Saturday, April 27, 2013

Inside Baseball

Interesting.  Pittsburgh pitcher gives up leadoff homer, then second homer, then a single.  So, two runs in, man on first, to lead off the game.  No outs.

Pitcher then throws ball WAY up and in, could have hit Craig in the head if he ducked down.  An extremely dangerous pitch.

Generally, umps warn both benches in this situation.  But of course that allows the pitcher who threw the "purpose pitch" to get away with it, and prevents the other team from retaliating.  So, that's probably a bad idea.

Other two courses of action for the ump:
1.  Do nothing.  Let baseball work it out, with all the problems that implies.  The tradition is that somebody takes one hard for the other team, and it's even.  When this does not happen, people notice. 
2.  Toss the pitcher.  No warning, just toss him  And since this is unusual, you will almost certainly toss the manager also, who will be obliged to protest to protect his pitcher and avoid losing face in the eyes of his team. 

The point being that #2 is a pretty big deal.  I favor #1, for a first offense.  The ump, Timmons, chose #2.  Here is the video.  And here is a video of what happened later.  'Cause here's the thing:  Cards pitcher Lance Lynn hit Marte TWICE.  And then later a THIRD Pirates batter was hit, on an up and in pitch.  Three Pirates hit, no Cardinal ejected; one Cardinal hit, three Pirates ejected. (Here is the box score, if you want to follow the whole thing...)

My view?  Return to the Samurai code.  In hockey, they fight, they get it over with.  If you take a cheap shot, you had better watch your ass.  I understand that people get hurt if a baseball hits them.  If you think someone is intentionally throwing at a guy's head, you have to toss him.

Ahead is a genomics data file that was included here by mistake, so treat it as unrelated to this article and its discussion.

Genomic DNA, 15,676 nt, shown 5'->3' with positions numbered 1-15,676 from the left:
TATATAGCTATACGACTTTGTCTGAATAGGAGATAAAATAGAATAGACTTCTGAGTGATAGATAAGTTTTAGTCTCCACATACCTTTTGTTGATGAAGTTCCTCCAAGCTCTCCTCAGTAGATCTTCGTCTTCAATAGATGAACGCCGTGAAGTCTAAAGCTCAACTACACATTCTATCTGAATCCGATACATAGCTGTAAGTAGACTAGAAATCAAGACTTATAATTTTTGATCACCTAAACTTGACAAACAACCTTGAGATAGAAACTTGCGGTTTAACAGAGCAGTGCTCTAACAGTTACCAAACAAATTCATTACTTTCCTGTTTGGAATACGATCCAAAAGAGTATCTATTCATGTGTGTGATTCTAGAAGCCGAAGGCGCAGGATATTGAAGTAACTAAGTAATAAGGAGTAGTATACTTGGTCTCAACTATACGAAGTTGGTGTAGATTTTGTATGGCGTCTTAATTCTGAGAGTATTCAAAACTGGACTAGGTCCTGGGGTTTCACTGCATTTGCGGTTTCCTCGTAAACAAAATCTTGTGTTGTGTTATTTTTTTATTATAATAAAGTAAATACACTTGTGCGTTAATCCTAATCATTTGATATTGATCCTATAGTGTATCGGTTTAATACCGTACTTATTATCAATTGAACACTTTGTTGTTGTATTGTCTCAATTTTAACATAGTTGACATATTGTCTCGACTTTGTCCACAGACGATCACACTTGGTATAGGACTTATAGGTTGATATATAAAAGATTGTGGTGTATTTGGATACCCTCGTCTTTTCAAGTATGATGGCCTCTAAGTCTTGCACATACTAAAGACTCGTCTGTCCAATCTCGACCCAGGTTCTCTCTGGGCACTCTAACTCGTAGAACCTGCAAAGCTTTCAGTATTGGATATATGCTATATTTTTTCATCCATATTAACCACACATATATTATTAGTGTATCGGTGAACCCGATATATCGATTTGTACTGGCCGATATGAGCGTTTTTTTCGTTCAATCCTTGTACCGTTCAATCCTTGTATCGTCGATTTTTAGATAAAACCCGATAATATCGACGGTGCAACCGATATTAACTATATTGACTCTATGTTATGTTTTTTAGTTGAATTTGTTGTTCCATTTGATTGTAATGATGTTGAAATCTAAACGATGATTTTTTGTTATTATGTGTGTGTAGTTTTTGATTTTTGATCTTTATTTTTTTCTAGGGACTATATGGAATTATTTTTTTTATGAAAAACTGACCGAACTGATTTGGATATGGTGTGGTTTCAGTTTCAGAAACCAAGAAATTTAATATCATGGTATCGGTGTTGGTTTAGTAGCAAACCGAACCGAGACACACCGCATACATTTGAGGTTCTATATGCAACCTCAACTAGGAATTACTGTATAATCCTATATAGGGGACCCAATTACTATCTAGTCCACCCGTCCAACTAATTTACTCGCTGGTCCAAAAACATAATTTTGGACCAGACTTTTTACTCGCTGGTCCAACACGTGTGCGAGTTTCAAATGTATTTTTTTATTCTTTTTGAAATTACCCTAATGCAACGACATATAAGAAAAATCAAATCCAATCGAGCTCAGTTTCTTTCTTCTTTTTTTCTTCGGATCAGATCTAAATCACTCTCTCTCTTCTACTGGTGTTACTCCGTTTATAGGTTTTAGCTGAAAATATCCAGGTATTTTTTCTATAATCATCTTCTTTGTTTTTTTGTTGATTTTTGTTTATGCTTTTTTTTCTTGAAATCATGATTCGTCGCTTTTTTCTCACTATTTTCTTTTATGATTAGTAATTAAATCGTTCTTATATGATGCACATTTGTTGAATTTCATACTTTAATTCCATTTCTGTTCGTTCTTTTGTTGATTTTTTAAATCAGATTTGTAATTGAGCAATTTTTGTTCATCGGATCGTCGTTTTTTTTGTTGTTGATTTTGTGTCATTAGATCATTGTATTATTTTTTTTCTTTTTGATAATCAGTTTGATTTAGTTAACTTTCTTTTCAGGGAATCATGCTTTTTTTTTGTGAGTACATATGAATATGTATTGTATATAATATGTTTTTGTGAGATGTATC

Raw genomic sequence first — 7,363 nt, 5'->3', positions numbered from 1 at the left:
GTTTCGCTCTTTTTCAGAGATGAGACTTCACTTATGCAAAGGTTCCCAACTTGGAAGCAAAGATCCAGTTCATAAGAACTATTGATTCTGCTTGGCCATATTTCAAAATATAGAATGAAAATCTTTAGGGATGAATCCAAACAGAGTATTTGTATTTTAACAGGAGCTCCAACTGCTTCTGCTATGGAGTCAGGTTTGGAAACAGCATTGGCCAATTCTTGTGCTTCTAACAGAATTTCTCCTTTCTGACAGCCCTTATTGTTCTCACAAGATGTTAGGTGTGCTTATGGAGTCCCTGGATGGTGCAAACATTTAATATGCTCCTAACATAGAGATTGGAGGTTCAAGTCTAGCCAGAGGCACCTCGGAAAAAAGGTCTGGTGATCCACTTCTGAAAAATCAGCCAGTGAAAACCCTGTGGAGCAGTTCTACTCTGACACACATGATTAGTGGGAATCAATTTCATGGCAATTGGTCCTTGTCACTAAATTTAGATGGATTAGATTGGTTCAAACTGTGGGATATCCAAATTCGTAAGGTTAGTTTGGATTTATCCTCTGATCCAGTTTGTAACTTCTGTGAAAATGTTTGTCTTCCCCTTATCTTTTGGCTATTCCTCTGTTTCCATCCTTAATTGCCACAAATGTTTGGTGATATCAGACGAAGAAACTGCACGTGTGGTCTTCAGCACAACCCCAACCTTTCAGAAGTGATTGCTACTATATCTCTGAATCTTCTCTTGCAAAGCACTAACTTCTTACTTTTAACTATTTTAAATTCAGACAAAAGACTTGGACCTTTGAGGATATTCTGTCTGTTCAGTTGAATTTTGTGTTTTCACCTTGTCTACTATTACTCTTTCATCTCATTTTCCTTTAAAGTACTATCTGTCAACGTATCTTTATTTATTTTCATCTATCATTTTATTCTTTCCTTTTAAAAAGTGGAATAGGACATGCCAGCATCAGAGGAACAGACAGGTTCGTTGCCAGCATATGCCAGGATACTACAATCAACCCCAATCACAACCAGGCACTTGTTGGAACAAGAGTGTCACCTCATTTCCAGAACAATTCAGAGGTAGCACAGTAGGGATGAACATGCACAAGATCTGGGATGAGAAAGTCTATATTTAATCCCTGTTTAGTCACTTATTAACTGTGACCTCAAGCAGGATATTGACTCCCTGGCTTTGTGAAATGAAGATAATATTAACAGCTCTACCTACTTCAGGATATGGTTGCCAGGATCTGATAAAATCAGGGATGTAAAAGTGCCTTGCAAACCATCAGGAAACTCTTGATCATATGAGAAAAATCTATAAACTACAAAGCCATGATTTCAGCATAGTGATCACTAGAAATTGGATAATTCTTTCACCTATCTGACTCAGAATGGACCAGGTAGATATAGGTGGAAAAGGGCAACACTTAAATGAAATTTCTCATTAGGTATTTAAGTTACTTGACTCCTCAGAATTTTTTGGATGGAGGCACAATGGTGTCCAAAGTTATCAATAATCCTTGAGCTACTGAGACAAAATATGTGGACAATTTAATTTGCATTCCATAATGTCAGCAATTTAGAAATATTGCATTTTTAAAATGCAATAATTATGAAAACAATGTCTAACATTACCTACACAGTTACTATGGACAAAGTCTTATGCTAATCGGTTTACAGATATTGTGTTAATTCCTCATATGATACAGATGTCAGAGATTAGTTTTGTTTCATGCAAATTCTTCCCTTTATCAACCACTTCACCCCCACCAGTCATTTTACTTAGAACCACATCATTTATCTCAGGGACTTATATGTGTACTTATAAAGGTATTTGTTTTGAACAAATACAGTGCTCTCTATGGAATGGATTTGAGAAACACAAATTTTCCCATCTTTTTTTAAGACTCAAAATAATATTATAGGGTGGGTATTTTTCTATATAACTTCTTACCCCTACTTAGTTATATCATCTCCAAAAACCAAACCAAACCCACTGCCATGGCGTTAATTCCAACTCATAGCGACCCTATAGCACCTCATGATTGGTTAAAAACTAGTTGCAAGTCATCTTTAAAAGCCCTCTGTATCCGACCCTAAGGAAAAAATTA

The counterargument:  Batters increasingly are taking matters into their own hands.  Rather than accepting the Samurai code, they charge the mound.  And premium pitchers get hurt.

So, I have to say that umpire Timmons probably played this correctly, all the way down the line.  Except he should have ejected (Cardinal) Boggs when he hit (Pirate) Sanchez.  That ball was up and in.  Both times Lynn hit Marte, Marte swung into it.  The ball was inside, but it was on the hands and no way was it intentional.  When Boggs hit Sanchez, that was the third Card HBP, and it was up and in.  If you are going to regulate, you have to be fair, and allow the Pirates to save face.  Otherwise they to fight or throw at guys to defend themselves.

As it stands, the Pirates are pissed.  I think they are wrong about being mad about the Sanchez ejection, and the Hurdle ejection, and the Marte HBPs, and the Bell ejection.  But the Pirates are right, at the very least, about the failure to eject Boggs.  If you are going to use regulation to prevent fights, you have to punish the behavior, not the intent.  Up and in is an ejection, and Boggs threw it up and in.  Umps can't read minds.

1 comment:

Jeff said...

Agreed. I think the Pirates are justifiably upset. Just pick a standard apply it consistently; everybody will adjust. It's the attempt to substitute individual judgement for a clear standard that bothers teams and coaches.

Then again, as one of the Pittsburgh Post-Gazette's writers noted, with the way Sanchez is pitching this year, Timmons did the Pirates a favor tossing him in the first inning when it was only 2-0. The Cardinals should have been the one's complaining; they missed their chance to really tee off on a guy with a 12+ ERA, although apparently the game did get out of hand later, after I quit watching.